News HOT from Tanzania
This month we bring you reports direct from Tanzania written by people on the spot

Here I am, handing over some cash to Jitegeme blacksmiths’ group outside Bukoba. They are receiving a bonus because we ordered the tools before our visit, and they were done on time and of good quality. This group and also another, Itawha, are out of town in the fields of bananas and coffee, and we had to the four wheel drive reach them on some very rough roads.

When TFSR Cymru has visited before, this group has not had a proper shelter overhead for protection in the rainy season, nor an adequate blower for their forge. It is good to see improvements in these areas after we have helped provide the group with tools, and by selling their products (forks and trowels) in our Fair Trade programme in Wales. This is why they were very happy to see us!

Jon Stedman, trustee and my first visit to Tanzania

Supporting Rural Clusters in Lake Zone

Paul conducting an ice breaker with artisans from Kiabakari

I am Paul Mashimba, an independent or rather freelance project adviser for TFSR Cymru’s brand new project in Tanzania.

I wish to say a few words to express my feelings begotten from the field work while participating in the Artisans participatory baseline survey, initiated by TFSR Cymru for Kiabakari and Namagondo villages. First of all I count myself lucky to be involved in TFSR Cymru’s initial study to establish benchmark information for later determining any anticipated changes. I am lucky to be involved in this exercise, as I have never before had the opportunity to study artisans, or as we call them fundis, working in rural areas.

To my surprise through sharing with the fundis, I found that this is an imperative economic opportunity which has very little support from elsewhere, except from Tools For Self Reliance and its collaborator SIDO. It is an opportunity that may create changes at an individual, household and at community level in terms of sustaining the horizon of higher incomes, but yet not considered by many others for support.

What I have observed is that many projects come and go without leaving their footprints, but the TFSR Cymru project ”Supporting Village Clusters” will no doubt leave footprints that will last for ever. Supporting rural clusters will “set its feet in Kiabakari and Namagondo villages.

Frida Mwungulu, manager for Mara region,
gathering information from welders in Kiabakari


Damian Changa (left) is the SIDO manager for Mwanza, talking with Wahunzi Malegea blacksmiths group.

They have 26 members so it was suggested that they split into two groups – they are still discussing this.




We are very much thankful to TFSR Cymru for starting this new Project in supporting the villages of Kiabakari (Butiama district) and Namagondo (Ukerewe district).

The Artisan Support Program is one of the major services performed by SIDO Mwanza Regional Office. The program includes a wide range of Artisans’ groups:-  Blacksmiths, Tinsmiths, Metal Fabricators, Tailors, Masonry, Carpentry, Bicycle Repairs, and Cobblers.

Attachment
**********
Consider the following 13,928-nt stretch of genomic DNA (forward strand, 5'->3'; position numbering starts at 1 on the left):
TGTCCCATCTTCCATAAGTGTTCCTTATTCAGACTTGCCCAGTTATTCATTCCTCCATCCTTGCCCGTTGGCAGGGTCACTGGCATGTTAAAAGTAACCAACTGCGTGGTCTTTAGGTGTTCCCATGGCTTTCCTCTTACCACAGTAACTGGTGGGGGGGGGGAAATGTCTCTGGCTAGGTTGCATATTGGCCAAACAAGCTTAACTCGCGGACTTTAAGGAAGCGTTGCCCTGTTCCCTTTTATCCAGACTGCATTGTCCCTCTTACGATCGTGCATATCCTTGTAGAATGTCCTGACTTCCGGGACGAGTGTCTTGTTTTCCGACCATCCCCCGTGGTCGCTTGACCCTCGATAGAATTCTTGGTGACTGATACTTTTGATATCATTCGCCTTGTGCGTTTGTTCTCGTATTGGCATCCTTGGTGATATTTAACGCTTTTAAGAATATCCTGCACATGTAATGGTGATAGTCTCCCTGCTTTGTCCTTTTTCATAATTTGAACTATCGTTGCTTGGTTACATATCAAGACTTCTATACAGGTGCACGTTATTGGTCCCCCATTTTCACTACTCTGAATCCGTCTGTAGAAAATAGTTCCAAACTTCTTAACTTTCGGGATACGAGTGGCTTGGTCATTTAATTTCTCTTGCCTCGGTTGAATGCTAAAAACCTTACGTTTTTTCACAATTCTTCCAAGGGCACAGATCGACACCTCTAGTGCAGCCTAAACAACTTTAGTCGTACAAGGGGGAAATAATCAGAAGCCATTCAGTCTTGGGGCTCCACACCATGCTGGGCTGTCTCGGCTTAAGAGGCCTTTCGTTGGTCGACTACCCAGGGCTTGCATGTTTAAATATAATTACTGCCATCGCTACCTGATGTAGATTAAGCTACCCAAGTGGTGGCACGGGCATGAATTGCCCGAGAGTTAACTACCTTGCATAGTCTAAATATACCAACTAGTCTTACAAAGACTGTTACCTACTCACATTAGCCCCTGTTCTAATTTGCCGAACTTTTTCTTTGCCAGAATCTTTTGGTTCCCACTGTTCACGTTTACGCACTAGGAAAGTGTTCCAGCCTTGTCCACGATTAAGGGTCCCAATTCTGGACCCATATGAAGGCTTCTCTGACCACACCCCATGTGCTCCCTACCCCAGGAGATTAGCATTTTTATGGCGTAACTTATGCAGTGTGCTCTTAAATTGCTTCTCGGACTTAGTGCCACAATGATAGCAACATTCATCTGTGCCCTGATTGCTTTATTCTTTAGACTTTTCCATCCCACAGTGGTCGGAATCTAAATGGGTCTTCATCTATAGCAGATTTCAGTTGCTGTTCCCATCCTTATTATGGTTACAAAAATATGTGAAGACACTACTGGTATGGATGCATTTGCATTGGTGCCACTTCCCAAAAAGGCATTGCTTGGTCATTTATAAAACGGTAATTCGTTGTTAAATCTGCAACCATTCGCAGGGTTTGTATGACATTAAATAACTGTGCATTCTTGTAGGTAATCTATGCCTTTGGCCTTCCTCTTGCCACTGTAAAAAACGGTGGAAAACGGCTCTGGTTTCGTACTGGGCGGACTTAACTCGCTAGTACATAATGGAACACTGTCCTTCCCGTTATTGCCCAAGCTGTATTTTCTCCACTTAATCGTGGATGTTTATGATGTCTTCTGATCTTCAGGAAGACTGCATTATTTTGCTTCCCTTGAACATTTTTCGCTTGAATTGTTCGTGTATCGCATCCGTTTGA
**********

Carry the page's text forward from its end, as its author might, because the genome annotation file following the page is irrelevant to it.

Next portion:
In this service SIDO Mwanza Regional Office has been collaborating for more than 16 years with Tools For Self Reliance (TFSR) Cymru of Crickhowell in Wales.

The overall objective is to stimulate economic development by providing opportunities for employment and poverty reduction through enabling the existing and potential rural artisan especially youths to acquire skills in technology, entrepreneurship and in business management aimed at increasing their productive capacities. We prioritise groups in rural areas in order to stimulate employment for women, youth and the disabled.”                  Damian John M. Chang’a, Regional Manager, SIDO – MWANZA


Jikombe (Save Yourself) Tailors Group  in Tanga

This was the last group we visited in Tanga. They were special because the entire group of women were deaf.

Celina Mlemba on the right was very capable of lip reading what Dickson had to ask her, and she passed on the questions to the others by signing.

They have only just put in a request for sewing machines from Wales, so the volunteers back home will be refurbishing these soon, to go into our next container, leaving in April.

The beneficiaries . . .

Just two of the many beneficiaries of the groups who receive sewing machines and tools from us.

These children live in Mlesa village, high in the mountains of the Amani National Park . Here the weather was rather like it is in Wales – cool and damp.

There is one tailors group and one carpentry group in the village, both waiting for their tool kits.




A  BIG Thank you to all those who responded to our last appeal towards the  funding of the new “Clusters” project.   It’s not to late to help fund this project which lasts for two years.

You can send a cheque to our workshop  or make a donation on our website

KWA HERI from Tanzania